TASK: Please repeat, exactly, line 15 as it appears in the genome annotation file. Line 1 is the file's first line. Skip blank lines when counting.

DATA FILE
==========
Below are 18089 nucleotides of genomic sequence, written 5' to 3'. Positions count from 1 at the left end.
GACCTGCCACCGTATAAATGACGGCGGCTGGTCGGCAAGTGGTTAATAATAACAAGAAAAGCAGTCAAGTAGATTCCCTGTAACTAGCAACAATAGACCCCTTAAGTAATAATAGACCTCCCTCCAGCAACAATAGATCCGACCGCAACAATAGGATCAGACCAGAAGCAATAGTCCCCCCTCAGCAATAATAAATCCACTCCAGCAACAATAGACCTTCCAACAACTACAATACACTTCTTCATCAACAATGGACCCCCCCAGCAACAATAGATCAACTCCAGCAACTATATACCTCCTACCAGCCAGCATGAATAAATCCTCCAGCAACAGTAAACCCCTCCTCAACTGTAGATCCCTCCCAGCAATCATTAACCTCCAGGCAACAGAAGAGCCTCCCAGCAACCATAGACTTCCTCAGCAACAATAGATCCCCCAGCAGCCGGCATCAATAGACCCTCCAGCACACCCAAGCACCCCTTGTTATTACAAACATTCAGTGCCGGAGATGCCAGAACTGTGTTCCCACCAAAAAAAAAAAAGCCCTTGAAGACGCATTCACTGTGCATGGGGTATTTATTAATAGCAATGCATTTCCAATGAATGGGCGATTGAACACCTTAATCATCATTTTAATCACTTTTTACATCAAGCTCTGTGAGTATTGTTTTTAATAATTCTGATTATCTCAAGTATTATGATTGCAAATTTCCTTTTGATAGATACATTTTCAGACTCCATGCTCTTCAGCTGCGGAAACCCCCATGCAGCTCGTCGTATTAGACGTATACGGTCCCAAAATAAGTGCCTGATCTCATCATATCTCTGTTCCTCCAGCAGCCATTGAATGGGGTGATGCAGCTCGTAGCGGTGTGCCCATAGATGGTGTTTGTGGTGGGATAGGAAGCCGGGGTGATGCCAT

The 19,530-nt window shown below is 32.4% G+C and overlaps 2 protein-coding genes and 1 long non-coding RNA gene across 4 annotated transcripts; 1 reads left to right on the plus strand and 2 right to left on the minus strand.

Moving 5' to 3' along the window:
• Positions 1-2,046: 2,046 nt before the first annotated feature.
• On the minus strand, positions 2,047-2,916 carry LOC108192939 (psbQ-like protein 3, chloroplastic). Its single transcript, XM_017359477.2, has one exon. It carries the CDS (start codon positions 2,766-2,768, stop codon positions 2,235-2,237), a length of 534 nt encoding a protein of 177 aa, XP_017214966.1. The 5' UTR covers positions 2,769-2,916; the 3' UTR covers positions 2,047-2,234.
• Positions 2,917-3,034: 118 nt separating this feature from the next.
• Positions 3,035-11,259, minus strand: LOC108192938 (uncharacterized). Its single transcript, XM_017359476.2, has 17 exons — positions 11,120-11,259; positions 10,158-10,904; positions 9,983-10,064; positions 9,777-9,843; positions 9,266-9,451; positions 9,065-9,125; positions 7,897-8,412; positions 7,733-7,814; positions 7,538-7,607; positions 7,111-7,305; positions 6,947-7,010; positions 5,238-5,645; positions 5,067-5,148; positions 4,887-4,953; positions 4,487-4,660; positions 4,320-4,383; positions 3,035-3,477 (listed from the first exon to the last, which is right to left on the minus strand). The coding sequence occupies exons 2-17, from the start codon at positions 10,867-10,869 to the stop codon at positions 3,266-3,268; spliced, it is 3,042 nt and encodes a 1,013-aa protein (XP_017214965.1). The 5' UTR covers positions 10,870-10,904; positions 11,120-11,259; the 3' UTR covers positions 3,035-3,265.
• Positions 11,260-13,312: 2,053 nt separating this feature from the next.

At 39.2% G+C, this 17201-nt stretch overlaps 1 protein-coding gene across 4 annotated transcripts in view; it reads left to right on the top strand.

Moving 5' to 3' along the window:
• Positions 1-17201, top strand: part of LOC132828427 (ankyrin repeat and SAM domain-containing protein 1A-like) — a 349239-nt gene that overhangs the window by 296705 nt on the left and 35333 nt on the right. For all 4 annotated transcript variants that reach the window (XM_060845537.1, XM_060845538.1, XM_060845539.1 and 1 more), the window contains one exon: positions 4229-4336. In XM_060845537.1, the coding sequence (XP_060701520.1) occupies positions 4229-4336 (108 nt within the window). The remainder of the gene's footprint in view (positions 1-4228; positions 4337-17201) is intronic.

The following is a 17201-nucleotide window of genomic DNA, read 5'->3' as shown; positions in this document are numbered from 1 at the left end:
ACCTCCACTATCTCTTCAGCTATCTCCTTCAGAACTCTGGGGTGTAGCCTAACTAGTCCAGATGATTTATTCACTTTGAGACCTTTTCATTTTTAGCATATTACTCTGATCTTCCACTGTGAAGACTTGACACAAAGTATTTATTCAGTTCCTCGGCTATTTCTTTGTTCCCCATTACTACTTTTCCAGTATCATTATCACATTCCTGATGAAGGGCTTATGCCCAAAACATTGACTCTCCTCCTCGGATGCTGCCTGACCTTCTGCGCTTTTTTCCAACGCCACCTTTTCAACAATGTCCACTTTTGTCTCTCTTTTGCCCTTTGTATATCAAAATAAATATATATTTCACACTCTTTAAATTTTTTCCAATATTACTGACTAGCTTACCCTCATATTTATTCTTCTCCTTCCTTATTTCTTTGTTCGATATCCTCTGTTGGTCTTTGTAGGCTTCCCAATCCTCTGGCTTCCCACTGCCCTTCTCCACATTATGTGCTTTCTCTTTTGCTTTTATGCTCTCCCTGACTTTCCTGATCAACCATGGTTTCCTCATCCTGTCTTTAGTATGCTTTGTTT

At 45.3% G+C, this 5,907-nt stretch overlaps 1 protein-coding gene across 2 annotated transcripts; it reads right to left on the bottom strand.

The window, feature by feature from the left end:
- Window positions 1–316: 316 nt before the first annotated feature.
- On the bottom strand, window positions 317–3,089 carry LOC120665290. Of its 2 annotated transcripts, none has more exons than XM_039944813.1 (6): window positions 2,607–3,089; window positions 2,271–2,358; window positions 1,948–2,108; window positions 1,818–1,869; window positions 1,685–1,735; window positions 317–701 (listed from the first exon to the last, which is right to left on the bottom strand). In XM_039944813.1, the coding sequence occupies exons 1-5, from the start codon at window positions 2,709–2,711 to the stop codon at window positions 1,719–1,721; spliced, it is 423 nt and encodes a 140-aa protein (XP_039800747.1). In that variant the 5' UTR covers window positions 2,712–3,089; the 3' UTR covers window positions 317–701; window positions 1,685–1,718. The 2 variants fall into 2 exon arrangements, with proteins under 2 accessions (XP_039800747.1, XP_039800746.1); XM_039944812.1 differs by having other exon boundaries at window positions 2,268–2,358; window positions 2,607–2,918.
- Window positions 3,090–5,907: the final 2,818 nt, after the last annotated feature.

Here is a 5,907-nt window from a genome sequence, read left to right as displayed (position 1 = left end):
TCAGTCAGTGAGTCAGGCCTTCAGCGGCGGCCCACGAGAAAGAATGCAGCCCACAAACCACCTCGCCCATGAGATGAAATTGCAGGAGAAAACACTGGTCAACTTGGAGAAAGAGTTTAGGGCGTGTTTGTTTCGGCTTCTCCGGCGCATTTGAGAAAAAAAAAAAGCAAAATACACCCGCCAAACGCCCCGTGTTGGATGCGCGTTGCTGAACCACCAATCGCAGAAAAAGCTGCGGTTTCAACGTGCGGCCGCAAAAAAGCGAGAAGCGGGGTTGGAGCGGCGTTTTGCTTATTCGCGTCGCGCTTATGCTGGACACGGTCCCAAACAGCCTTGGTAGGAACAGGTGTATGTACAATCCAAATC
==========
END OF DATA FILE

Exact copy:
At 45.3% G+C, this 5,907-nt stretch overlaps 1 protein-coding gene across 2 annotated transcripts; it reads right to left on the bottom strand.